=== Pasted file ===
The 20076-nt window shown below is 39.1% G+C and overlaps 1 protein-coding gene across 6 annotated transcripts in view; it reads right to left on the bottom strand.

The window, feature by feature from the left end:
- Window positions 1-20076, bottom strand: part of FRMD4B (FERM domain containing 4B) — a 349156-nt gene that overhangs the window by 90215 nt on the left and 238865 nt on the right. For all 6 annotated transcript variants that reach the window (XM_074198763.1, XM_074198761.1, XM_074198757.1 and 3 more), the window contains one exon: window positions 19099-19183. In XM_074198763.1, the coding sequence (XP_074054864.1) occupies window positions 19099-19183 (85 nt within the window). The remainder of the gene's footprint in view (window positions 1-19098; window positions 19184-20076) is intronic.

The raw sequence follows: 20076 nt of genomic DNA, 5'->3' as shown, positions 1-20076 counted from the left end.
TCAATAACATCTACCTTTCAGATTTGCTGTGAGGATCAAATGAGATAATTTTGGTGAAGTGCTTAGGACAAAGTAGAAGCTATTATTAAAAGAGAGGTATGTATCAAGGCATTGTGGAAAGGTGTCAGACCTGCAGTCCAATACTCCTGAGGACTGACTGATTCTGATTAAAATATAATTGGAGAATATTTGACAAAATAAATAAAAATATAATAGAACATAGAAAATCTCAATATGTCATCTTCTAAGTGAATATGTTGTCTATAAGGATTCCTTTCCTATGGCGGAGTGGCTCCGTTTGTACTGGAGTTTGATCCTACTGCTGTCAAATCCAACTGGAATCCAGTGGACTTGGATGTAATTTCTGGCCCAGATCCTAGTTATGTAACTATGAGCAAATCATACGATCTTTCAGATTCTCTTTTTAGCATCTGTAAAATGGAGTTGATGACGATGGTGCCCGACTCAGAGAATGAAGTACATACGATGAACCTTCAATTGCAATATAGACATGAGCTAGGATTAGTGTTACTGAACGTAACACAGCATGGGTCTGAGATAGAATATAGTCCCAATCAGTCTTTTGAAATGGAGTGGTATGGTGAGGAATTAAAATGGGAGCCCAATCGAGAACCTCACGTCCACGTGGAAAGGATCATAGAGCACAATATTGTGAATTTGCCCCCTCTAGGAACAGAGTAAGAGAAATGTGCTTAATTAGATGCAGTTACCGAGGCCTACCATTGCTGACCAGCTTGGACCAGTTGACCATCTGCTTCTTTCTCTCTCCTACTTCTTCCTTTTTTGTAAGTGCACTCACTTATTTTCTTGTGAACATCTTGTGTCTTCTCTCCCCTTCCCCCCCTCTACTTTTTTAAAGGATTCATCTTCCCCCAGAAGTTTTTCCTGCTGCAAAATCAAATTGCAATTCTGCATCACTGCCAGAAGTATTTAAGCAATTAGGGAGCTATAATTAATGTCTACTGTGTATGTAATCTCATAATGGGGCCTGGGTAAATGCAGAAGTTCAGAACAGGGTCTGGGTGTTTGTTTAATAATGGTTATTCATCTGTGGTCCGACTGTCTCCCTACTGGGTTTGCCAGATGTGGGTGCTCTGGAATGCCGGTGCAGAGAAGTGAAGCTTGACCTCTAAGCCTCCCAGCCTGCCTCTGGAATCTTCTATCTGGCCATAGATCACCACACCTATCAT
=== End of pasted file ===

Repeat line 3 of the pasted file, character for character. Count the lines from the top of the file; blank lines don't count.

- Window positions 1-20076, bottom strand: part of FRMD4B (FERM domain containing 4B) — a 349156-nt gene that overhangs the window by 90215 nt on the left and 238865 nt on the right. For all 6 annotated transcript variants that reach the window (XM_074198763.1, XM_074198761.1, XM_074198757.1 and 3 more), the window contains one exon: window positions 19099-19183. In XM_074198763.1, the coding sequence (XP_074054864.1) occupies window positions 19099-19183 (85 nt within the window). The remainder of the gene's footprint in view (window positions 1-19098; window positions 19184-20076) is intronic.